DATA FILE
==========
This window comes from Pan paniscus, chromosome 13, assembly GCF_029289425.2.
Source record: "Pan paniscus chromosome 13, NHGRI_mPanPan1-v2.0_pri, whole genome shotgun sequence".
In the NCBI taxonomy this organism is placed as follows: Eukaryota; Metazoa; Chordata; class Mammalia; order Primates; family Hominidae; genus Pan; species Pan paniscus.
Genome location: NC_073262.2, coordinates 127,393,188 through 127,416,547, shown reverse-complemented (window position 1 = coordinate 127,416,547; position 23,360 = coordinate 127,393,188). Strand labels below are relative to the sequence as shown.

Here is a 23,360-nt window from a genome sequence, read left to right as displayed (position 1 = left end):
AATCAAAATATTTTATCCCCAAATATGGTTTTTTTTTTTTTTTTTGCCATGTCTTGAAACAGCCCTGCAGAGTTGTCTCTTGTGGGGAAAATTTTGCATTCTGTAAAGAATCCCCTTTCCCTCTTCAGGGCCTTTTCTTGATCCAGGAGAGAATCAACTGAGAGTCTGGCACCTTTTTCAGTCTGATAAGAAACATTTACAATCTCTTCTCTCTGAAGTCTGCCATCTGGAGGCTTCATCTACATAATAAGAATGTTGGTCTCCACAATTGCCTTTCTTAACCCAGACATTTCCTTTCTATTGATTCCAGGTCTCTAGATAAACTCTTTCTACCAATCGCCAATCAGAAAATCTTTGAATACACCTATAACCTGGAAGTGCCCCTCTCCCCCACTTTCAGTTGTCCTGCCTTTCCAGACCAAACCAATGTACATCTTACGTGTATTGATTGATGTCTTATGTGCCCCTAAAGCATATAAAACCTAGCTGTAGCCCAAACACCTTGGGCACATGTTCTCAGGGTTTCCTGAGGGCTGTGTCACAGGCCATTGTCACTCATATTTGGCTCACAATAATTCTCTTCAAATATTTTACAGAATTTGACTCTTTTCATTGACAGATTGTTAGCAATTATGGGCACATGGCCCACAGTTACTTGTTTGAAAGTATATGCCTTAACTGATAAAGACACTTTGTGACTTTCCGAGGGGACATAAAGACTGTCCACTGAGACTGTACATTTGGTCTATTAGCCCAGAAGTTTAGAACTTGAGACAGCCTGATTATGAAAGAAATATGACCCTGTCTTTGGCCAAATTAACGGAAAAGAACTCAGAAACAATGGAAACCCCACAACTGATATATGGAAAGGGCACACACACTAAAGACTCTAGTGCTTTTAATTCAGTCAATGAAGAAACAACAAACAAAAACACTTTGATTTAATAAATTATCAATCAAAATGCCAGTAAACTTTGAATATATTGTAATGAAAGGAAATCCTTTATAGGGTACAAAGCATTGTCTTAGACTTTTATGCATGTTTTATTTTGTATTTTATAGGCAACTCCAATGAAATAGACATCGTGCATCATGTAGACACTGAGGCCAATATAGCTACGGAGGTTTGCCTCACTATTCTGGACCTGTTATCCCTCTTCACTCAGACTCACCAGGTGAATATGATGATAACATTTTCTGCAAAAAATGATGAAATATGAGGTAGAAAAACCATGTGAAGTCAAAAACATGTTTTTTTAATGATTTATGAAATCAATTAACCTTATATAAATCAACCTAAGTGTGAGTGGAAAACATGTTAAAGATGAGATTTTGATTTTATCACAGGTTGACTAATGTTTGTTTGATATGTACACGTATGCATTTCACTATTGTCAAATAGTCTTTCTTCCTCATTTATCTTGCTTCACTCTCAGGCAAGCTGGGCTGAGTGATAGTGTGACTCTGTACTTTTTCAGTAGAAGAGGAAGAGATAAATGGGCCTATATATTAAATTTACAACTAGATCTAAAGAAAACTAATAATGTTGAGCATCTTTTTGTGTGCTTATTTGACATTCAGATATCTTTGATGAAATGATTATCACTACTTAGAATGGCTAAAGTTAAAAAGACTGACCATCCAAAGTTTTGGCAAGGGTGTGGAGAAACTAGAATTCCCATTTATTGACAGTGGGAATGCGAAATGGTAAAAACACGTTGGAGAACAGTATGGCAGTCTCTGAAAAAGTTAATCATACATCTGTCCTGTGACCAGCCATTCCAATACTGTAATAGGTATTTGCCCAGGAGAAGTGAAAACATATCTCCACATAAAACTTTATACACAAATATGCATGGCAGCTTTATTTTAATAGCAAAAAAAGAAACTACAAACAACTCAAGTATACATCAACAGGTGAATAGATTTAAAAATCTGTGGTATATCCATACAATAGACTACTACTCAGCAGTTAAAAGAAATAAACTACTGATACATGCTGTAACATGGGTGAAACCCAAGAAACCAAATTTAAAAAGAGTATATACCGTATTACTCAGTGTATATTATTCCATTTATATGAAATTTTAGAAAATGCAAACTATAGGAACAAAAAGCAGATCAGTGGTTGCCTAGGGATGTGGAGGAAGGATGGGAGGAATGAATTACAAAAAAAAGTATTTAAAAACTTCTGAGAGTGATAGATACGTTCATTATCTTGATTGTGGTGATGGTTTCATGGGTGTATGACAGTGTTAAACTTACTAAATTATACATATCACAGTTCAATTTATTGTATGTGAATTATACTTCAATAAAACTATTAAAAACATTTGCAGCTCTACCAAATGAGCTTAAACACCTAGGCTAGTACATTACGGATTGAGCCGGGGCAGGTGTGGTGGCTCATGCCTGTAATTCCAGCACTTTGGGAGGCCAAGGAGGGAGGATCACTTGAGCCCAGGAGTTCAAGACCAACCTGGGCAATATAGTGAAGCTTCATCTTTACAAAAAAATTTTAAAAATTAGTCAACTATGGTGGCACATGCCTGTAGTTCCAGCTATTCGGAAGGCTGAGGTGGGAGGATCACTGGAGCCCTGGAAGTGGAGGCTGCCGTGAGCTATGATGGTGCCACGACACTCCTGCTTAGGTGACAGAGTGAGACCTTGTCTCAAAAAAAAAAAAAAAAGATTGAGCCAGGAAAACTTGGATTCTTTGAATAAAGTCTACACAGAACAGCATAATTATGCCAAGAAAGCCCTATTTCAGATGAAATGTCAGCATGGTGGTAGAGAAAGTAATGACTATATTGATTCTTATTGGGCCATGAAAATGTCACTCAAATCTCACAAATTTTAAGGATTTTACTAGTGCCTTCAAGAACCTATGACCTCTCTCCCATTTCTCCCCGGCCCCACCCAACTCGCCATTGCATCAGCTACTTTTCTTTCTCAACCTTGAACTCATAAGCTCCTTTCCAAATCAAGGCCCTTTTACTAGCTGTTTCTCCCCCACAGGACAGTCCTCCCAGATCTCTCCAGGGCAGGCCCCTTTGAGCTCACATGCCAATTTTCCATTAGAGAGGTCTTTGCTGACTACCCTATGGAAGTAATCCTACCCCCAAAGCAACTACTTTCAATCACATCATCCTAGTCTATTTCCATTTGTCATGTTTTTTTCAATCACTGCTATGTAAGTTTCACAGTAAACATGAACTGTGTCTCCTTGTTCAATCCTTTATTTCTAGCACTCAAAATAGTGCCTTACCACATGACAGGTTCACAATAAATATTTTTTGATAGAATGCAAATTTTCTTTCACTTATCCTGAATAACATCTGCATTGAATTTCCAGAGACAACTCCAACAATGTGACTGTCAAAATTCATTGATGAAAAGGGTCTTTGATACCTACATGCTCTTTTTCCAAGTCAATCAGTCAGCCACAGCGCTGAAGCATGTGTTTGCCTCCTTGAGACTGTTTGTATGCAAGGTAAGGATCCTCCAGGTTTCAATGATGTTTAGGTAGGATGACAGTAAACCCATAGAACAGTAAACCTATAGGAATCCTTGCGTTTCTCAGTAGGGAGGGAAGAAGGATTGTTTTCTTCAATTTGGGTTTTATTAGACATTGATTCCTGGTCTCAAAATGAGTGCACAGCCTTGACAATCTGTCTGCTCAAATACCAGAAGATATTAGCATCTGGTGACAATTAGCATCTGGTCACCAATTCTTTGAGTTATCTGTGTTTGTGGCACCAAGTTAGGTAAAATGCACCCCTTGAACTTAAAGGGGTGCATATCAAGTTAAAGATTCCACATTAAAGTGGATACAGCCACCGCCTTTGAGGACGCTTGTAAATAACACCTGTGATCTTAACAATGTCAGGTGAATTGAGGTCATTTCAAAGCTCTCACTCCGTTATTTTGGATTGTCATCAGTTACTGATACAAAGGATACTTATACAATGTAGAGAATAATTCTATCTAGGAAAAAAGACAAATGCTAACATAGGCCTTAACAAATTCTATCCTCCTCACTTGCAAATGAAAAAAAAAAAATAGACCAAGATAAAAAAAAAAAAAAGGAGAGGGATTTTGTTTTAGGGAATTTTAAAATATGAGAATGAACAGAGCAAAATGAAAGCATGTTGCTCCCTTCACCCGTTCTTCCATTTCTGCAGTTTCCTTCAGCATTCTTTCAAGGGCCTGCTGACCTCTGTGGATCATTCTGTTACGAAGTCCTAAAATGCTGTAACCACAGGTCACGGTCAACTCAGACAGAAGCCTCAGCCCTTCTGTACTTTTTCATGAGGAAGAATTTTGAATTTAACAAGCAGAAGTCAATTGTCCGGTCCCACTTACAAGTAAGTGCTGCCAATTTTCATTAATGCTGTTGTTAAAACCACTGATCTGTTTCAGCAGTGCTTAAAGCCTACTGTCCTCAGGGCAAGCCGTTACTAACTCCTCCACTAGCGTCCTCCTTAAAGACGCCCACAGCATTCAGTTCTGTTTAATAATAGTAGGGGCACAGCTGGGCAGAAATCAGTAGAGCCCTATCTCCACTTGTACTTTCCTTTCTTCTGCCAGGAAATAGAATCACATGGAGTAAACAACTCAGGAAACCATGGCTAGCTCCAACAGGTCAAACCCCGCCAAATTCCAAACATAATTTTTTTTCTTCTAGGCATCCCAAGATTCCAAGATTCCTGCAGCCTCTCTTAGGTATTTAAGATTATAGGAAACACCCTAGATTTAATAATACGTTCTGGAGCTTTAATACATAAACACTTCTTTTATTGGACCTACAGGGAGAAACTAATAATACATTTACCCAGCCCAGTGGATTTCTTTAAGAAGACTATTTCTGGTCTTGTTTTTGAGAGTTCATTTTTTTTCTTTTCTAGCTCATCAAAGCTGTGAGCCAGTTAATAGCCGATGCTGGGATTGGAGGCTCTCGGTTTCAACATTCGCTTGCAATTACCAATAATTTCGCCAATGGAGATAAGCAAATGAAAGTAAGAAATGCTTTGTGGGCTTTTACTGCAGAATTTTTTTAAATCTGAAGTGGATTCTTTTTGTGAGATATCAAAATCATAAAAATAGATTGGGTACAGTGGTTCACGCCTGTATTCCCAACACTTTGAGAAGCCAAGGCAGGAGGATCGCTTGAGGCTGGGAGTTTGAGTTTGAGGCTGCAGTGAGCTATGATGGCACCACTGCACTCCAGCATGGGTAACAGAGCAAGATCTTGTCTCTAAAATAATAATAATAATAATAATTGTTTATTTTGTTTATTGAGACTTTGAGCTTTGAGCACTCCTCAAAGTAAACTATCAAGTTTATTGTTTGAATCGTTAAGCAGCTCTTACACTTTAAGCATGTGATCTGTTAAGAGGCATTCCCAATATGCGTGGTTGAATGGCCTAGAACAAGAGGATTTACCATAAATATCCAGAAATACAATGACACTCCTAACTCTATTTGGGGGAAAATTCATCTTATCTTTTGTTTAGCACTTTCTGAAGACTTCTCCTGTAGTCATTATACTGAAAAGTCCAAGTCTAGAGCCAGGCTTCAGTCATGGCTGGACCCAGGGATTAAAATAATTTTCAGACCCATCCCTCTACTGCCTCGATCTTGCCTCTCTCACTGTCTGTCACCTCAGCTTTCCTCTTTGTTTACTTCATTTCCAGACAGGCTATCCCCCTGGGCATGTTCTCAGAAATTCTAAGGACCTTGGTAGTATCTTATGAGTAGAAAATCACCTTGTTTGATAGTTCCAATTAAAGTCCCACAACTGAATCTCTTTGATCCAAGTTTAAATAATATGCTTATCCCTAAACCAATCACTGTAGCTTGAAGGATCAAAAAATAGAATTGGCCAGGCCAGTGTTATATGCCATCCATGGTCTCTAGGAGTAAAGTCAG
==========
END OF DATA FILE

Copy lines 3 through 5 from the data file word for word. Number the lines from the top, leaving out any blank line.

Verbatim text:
In the NCBI taxonomy this organism is placed as follows: Eukaryota; Metazoa; Chordata; class Mammalia; order Primates; family Hominidae; genus Pan; species Pan paniscus.
Genome location: NC_073262.2, coordinates 127,393,188 through 127,416,547, shown reverse-complemented (window position 1 = coordinate 127,416,547; position 23,360 = coordinate 127,393,188). Strand labels below are relative to the sequence as shown.

Here is a 23,360-nt window from a genome sequence, read left to right as displayed (position 1 = left end):